Downtown Run Readies People For St. Patrick’s Fun
ST. LOUIS, MO (KTVI)-A day of St. Patrick’s Day fun started with the traditional run in downtown St. Louis Saturday. Thousands formed a running river of green in the 35th Annual St. Patrick’s Day Run in downtown St. Louis. A starting horn blew. People cheered. Then, a young girl in a reclined bike sped off for the wheelchair race.
“The atmosphere is good,” pointed out runner, Matt Lakin. “A lot of my friends are here.”
Following the run, the St. Patrick’s Day Parade will step off at noon and travel down Market to Broadway. Noted as one of the top in the country, the parade is traditionally held the Saturday before St. Patrick’s Day and draws a huge crowd. Click here for more on the Downtown St. Louis St. Patrick’s Day events.
There was not a lot of green beer, but plenty of green gear at morning race. Athletes warmed up on Walnut Street in the shadow of Ballpark Village construction. Street Department crews brought cranes to hang the starting line sign over Broadway.
“Thousands and thousands of people,” Matt Lakin added. “It’s a pretty big run. So, I’m never in the front but I’m also never in the back.”
“I’m very Irish,” explained runner Meg Gartland. “And I figured, ‘You know, I run other races. I don’t know why I’ve never done this one.’”
Her post-run plans included helping friend Tricia Bagsey get her kids to the parade, also in Downtown later that morning.
“I don’t know,” Bagsey laughed. “I think you probably picked the two people that are not here to really celebrate all the festivities.”
“I’m waiting for tomorrow, St. Patrick’s Day proper,” Gartland interrupted with her plans for Sunday. “We will probably go to the Dogtown Parade and have fun there.”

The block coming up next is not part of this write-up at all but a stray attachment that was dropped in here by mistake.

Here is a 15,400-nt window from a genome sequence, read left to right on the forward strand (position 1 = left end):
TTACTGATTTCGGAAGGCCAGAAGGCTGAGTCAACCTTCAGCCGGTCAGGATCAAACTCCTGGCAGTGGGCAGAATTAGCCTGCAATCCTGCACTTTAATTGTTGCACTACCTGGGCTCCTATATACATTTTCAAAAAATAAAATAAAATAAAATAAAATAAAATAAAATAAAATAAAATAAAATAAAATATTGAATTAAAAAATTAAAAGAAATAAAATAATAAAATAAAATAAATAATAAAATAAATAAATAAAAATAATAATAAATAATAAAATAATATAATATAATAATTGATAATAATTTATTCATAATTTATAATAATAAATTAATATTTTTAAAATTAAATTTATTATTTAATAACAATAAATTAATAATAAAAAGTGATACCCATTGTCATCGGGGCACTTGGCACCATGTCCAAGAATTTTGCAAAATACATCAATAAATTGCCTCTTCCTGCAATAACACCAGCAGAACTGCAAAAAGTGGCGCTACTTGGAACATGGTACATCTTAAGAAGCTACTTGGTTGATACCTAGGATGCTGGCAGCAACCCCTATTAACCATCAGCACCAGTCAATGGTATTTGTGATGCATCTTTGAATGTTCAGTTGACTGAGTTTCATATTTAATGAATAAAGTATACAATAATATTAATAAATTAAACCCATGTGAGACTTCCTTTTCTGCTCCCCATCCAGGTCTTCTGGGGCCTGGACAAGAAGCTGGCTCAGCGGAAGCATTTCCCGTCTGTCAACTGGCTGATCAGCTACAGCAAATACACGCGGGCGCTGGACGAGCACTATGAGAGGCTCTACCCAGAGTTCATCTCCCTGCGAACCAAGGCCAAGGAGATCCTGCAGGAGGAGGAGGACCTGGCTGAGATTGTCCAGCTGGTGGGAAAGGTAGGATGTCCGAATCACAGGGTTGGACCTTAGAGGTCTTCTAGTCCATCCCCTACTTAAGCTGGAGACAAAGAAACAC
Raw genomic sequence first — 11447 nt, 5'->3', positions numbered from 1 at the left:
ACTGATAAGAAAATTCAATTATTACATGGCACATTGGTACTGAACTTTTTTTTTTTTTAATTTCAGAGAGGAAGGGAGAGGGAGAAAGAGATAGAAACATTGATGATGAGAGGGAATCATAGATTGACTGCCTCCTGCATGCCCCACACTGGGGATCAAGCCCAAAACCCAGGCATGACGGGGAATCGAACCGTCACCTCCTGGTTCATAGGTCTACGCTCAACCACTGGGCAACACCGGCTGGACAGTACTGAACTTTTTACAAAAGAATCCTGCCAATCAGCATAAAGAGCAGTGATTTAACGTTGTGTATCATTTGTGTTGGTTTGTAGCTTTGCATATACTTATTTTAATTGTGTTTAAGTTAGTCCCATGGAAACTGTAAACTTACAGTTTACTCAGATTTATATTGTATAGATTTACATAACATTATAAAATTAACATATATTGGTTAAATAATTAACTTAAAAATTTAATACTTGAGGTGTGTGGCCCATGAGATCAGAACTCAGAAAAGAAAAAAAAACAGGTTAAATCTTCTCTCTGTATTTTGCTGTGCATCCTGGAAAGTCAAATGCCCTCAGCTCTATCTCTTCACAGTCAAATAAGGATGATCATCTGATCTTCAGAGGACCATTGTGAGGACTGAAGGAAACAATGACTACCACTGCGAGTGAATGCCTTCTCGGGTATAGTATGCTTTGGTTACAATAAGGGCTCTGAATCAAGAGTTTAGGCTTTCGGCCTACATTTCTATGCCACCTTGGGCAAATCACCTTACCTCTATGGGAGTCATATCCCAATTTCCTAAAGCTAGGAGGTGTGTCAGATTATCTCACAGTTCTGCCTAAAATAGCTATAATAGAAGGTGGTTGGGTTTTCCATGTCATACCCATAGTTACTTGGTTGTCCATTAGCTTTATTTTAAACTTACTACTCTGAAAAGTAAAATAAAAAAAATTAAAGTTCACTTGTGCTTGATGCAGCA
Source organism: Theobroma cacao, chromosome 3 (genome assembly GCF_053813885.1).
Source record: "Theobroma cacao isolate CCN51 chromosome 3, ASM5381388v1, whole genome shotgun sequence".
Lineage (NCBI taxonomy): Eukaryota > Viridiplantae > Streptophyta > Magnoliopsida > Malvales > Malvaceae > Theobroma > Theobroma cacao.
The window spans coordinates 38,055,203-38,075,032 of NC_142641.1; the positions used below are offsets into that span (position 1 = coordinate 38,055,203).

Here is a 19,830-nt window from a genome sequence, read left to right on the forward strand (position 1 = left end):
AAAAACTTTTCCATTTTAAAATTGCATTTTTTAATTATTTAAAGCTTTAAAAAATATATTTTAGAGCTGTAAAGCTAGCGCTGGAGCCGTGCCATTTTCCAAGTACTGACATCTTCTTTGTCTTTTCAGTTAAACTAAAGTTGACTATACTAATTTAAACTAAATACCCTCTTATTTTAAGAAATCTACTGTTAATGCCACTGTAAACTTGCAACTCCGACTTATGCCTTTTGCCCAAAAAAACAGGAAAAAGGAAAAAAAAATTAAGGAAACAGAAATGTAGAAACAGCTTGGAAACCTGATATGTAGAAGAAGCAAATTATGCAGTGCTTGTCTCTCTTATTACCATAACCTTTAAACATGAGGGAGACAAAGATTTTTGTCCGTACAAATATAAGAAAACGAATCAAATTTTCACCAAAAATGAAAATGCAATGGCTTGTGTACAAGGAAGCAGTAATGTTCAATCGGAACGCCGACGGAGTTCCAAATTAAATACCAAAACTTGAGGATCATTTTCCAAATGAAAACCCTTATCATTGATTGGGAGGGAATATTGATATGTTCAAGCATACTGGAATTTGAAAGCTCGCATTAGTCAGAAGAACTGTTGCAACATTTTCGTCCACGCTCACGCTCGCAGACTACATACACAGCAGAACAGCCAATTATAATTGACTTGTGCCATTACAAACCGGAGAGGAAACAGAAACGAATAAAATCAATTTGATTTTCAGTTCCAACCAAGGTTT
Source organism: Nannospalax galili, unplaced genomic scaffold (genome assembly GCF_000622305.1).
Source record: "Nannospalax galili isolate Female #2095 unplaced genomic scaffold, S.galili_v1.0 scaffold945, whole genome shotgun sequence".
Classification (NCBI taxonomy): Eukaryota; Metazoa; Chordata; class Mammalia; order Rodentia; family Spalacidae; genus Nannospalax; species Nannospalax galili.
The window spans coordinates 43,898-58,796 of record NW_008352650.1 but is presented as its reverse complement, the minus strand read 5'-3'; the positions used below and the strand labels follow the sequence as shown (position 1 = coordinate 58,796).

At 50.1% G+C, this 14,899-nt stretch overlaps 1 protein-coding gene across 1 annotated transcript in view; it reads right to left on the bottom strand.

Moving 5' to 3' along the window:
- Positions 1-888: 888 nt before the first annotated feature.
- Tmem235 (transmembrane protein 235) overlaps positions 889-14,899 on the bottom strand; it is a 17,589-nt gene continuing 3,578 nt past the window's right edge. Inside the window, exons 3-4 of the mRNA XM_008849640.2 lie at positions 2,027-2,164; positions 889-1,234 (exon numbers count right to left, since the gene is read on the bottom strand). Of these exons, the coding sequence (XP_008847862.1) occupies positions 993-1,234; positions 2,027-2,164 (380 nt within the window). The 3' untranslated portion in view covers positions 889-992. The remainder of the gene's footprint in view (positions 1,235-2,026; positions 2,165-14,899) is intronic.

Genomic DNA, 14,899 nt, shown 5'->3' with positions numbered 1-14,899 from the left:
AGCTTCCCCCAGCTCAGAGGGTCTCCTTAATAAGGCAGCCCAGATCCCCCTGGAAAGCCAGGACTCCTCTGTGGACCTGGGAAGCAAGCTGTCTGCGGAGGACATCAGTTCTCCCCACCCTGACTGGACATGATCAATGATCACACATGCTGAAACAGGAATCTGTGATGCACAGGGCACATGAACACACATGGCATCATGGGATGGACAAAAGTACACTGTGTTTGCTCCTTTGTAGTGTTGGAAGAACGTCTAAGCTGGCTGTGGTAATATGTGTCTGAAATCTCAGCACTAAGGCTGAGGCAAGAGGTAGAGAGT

Hudson: “What’s the definition of having fun?”
Gartland: “Having ‘fun’,” she only used air quotes.
Husdon: “You’re not going to specify?”
Gartland: “And, I won’t be running,” she laughed.
To be clear, Gartland and Bagsey were of legal age to drink, if they chose. But, St. Louis Police spent the weekend cracking down on underage drinkers. But, there were no problems with 14-year-old Devyn Ford putting himself through running drills next to grown-ups.
“Just working our legs,” he explained. “Getting warmed up for the race.”
He had a goal firmly set for his first road race.
“I hope to run a 33 or a 35, somewhere in there.”
The teen raced for a sense of accomplishment, along with his coach and uncle Jeremy. Jeremy used the dozens of beer trucks and hundreds of liquor logos to explain that drinking and St. Patrick’s day did not mix for kids.
“Although there can be a lot of drinking and negativity around it,” Jeremy said. “Still, we’re here for the positivity of the whole experience.”
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